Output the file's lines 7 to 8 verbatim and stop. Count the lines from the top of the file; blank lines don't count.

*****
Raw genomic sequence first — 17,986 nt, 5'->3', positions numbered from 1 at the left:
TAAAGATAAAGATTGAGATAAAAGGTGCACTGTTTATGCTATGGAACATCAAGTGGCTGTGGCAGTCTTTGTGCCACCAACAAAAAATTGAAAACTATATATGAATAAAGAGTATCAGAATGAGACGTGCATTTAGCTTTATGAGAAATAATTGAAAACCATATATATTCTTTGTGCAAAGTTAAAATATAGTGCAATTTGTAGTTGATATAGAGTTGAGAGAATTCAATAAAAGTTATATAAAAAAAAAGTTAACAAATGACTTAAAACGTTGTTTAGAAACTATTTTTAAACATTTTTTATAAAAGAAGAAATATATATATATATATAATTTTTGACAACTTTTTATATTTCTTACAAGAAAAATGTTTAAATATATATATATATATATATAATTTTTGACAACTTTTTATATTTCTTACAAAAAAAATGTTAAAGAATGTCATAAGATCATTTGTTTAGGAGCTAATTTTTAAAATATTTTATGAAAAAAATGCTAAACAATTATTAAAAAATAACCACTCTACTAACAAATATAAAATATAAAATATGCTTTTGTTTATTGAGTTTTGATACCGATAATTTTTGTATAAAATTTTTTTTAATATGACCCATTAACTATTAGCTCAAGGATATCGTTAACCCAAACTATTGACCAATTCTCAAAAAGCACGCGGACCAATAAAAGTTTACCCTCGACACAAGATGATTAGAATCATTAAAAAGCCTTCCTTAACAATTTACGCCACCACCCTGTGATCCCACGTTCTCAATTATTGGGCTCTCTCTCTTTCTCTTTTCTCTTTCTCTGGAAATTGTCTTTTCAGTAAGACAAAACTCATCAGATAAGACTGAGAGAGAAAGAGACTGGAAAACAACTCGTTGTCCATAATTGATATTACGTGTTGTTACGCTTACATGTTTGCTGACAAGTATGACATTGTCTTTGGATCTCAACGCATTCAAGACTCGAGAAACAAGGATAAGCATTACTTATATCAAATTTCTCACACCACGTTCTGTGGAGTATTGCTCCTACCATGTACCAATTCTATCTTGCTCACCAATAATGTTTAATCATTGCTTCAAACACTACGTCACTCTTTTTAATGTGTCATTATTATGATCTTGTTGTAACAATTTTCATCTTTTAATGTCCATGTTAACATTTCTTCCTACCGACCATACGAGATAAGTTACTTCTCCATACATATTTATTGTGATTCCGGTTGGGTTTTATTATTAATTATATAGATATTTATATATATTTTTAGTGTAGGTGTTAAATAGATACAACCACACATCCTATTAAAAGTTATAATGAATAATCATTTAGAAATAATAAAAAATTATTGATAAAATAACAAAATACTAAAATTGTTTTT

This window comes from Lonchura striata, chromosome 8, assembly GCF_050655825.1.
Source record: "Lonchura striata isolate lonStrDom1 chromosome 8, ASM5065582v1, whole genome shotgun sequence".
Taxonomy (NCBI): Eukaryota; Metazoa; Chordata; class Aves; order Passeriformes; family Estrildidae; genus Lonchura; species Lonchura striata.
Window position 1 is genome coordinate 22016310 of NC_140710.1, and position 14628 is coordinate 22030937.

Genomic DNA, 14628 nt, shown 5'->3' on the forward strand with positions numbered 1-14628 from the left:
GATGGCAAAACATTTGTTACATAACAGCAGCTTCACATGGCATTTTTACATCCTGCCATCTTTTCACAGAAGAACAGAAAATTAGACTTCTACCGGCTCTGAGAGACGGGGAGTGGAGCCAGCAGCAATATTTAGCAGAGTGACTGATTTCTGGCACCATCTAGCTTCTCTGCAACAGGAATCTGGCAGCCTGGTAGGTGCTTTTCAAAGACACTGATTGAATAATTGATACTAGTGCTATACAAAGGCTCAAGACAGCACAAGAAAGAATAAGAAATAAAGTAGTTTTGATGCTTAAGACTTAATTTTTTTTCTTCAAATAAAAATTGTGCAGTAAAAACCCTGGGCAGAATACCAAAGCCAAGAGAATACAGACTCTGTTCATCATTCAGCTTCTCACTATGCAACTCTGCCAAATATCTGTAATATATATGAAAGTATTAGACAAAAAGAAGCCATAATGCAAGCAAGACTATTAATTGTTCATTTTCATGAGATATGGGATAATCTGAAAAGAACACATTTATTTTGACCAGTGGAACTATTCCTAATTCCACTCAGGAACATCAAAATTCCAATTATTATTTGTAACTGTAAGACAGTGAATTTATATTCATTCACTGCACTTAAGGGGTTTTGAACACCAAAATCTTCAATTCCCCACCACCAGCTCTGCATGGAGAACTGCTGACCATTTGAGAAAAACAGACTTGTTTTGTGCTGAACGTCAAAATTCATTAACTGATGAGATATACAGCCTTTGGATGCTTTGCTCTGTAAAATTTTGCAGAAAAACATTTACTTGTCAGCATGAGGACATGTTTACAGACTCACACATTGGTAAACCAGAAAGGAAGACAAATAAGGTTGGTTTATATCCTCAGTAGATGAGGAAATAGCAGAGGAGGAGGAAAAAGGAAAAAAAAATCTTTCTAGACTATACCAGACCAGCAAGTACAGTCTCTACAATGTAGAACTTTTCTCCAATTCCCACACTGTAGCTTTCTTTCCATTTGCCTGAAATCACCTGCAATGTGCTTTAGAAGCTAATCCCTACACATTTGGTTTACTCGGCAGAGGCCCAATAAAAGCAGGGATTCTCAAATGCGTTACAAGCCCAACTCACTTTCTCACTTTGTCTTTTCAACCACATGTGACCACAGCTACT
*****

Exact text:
Genomic DNA, 14628 nt, shown 5'->3' on the forward strand with positions numbered 1-14628 from the left:
GATGGCAAAACATTTGTTACATAACAGCAGCTTCACATGGCATTTTTACATCCTGCCATCTTTTCACAGAAGAACAGAAAATTAGACTTCTACCGGCTCTGAGAGACGGGGAGTGGAGCCAGCAGCAATATTTAGCAGAGTGACTGATTTCTGGCACCATCTAGCTTCTCTGCAACAGGAATCTGGCAGCCTGGTAGGTGCTTTTCAAAGACACTGATTGAATAATTGATACTAGTGCTATACAAAGGCTCAAGACAGCACAAGAAAGAATAAGAAATAAAGTAGTTTTGATGCTTAAGACTTAATTTTTTTTCTTCAAATAAAAATTGTGCAGTAAAAACCCTGGGCAGAATACCAAAGCCAAGAGAATACAGACTCTGTTCATCATTCAGCTTCTCACTATGCAACTCTGCCAAATATCTGTAATATATATGAAAGTATTAGACAAAAAGAAGCCATAATGCAAGCAAGACTATTAATTGTTCATTTTCATGAGATATGGGATAATCTGAAAAGAACACATTTATTTTGACCAGTGGAACTATTCCTAATTCCACTCAGGAACATCAAAATTCCAATTATTATTTGTAACTGTAAGACAGTGAATTTATATTCATTCACTGCACTTAAGGGGTTTTGAACACCAAAATCTTCAATTCCCCACCACCAGCTCTGCATGGAGAACTGCTGACCATTTGAGAAAAACAGACTTGTTTTGTGCTGAACGTCAAAATTCATTAACTGATGAGATATACAGCCTTTGGATGCTTTGCTCTGTAAAATTTTGCAGAAAAACATTTACTTGTCAGCATGAGGACATGTTTACAGACTCACACATTGGTAAACCAGAAAGGAAGACAAATAAGGTTGGTTTATATCCTCAGTAGATGAGGAAATAGCAGAGGAGGAGGAAAAAGGAAAAAAAAATCTTTCTAGACTATACCAGACCAGCAAGTACAGTCTCTACAATGTAGAACTTTTCTCCAATTCCCACACTGTAGCTTTCTTTCCATTTGCCTGAAATCACCTGCAATGTGCTTTAGAAGCTAATCCCTACACATTTGGTTTACTCGGCAGAGGCCCAATAAAAGCAGGGATTCTCAAATGCGTTACAAGCCCAACTCACTTTCTCACTTTGTCTTTTCAACCACATGTGACCACAGCTACT